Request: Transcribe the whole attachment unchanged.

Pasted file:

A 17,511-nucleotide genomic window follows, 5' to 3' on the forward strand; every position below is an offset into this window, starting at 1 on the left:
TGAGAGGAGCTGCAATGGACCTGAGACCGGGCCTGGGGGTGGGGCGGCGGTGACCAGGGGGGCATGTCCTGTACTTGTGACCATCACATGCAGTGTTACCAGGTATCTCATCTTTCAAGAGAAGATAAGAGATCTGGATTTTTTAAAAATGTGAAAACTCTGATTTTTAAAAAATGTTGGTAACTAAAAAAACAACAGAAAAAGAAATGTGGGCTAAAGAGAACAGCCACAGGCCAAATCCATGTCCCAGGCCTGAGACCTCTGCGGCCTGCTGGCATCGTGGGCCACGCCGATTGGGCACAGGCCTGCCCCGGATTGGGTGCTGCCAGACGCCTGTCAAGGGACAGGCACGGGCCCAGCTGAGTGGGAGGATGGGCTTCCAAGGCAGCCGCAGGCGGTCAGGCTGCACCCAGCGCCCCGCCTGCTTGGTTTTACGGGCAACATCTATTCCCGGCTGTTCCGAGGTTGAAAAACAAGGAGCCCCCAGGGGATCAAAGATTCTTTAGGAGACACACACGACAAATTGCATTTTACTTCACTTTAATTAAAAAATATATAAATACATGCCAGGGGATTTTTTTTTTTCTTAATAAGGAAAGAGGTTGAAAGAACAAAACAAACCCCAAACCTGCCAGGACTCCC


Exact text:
A 17,511-nucleotide genomic window follows, 5' to 3' on the forward strand; every position below is an offset into this window, starting at 1 on the left:
TGAGAGGAGCTGCAATGGACCTGAGACCGGGCCTGGGGGTGGGGCGGCGGTGACCAGGGGGGCATGTCCTGTACTTGTGACCATCACATGCAGTGTTACCAGGTATCTCATCTTTCAAGAGAAGATAAGAGATCTGGATTTTTTAAAAATGTGAAAACTCTGATTTTTAAAAAATGTTGGTAACTAAAAAAACAACAGAAAAAGAAATGTGGGCTAAAGAGAACAGCCACAGGCCAAATCCATGTCCCAGGCCTGAGACCTCTGCGGCCTGCTGGCATCGTGGGCCACGCCGATTGGGCACAGGCCTGCCCCGGATTGGGTGCTGCCAGACGCCTGTCAAGGGACAGGCACGGGCCCAGCTGAGTGGGAGGATGGGCTTCCAAGGCAGCCGCAGGCGGTCAGGCTGCACCCAGCGCCCCGCCTGCTTGGTTTTACGGGCAACATCTATTCCCGGCTGTTCCGAGGTTGAAAAACAAGGAGCCCCCAGGGGATCAAAGATTCTTTAGGAGACACACACGACAAATTGCATTTTACTTCACTTTAATTAAAAAATATATAAATACATGCCAGGGGATTTTTTTTTTTCTTAATAAGGAAAGAGGTTGAAAGAACAAAACAAACCCCAAACCTGCCAGGACTCCC